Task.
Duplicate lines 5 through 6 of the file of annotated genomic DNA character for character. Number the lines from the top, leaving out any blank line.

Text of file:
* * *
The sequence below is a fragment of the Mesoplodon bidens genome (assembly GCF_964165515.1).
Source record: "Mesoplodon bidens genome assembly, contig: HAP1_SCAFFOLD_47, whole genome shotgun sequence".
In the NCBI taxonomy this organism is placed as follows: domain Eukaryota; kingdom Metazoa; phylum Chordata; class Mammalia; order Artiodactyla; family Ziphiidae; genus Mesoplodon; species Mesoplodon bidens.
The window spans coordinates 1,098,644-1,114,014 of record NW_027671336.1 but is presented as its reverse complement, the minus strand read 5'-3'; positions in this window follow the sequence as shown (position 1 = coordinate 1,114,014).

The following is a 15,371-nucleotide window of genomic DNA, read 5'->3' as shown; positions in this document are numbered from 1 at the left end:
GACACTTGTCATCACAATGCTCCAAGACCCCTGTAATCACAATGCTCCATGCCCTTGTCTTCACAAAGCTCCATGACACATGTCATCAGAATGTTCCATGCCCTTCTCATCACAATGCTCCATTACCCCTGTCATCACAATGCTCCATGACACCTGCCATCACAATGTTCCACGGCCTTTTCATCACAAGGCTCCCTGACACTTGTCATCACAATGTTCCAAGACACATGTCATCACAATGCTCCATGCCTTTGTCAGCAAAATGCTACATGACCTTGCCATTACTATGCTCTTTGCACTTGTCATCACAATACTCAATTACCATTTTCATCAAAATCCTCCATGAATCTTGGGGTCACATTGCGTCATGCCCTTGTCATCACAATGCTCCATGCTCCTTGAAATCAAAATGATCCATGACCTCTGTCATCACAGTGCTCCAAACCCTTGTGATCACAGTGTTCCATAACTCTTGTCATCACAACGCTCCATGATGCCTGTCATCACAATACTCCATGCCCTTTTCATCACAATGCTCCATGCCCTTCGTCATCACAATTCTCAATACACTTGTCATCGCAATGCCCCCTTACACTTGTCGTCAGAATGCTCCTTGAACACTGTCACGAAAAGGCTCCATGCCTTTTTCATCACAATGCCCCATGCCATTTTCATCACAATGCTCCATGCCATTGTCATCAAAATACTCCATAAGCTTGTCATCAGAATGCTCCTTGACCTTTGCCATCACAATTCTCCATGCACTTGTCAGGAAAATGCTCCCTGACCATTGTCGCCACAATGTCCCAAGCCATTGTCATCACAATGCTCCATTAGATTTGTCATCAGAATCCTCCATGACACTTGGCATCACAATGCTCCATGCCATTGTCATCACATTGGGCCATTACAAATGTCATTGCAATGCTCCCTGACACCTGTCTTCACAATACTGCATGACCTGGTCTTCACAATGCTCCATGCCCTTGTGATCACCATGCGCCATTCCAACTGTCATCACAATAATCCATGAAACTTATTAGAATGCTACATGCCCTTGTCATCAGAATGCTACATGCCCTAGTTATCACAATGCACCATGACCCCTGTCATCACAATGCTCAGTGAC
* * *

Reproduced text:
The following is a 15,371-nucleotide window of genomic DNA, read 5'->3' as shown; positions in this document are numbered from 1 at the left end:
GACACTTGTCATCACAATGCTCCAAGACCCCTGTAATCACAATGCTCCATGCCCTTGTCTTCACAAAGCTCCATGACACATGTCATCAGAATGTTCCATGCCCTTCTCATCACAATGCTCCATTACCCCTGTCATCACAATGCTCCATGACACCTGCCATCACAATGTTCCACGGCCTTTTCATCACAAGGCTCCCTGACACTTGTCATCACAATGTTCCAAGACACATGTCATCACAATGCTCCATGCCTTTGTCAGCAAAATGCTACATGACCTTGCCATTACTATGCTCTTTGCACTTGTCATCACAATACTCAATTACCATTTTCATCAAAATCCTCCATGAATCTTGGGGTCACATTGCGTCATGCCCTTGTCATCACAATGCTCCATGCTCCTTGAAATCAAAATGATCCATGACCTCTGTCATCACAGTGCTCCAAACCCTTGTGATCACAGTGTTCCATAACTCTTGTCATCACAACGCTCCATGATGCCTGTCATCACAATACTCCATGCCCTTTTCATCACAATGCTCCATGCCCTTCGTCATCACAATTCTCAATACACTTGTCATCGCAATGCCCCCTTACACTTGTCGTCAGAATGCTCCTTGAACACTGTCACGAAAAGGCTCCATGCCTTTTTCATCACAATGCCCCATGCCATTTTCATCACAATGCTCCATGCCATTGTCATCAAAATACTCCATAAGCTTGTCATCAGAATGCTCCTTGACCTTTGCCATCACAATTCTCCATGCACTTGTCAGGAAAATGCTCCCTGACCATTGTCGCCACAATGTCCCAAGCCATTGTCATCACAATGCTCCATTAGATTTGTCATCAGAATCCTCCATGACACTTGGCATCACAATGCTCCATGCCATTGTCATCACATTGGGCCATTACAAATGTCATTGCAATGCTCCCTGACACCTGTCTTCACAATACTGCATGACCTGGTCTTCACAATGCTCCATGCCCTTGTGATCACCATGCGCCATTCCAACTGTCATCACAATAATCCATGAAACTTATTAGAATGCTACATGCCCTTGTCATCAGAATGCTACATGCCCTAGTTATCACAATGCACCATGACCCCTGTCATCACAATGCTCAGTGAC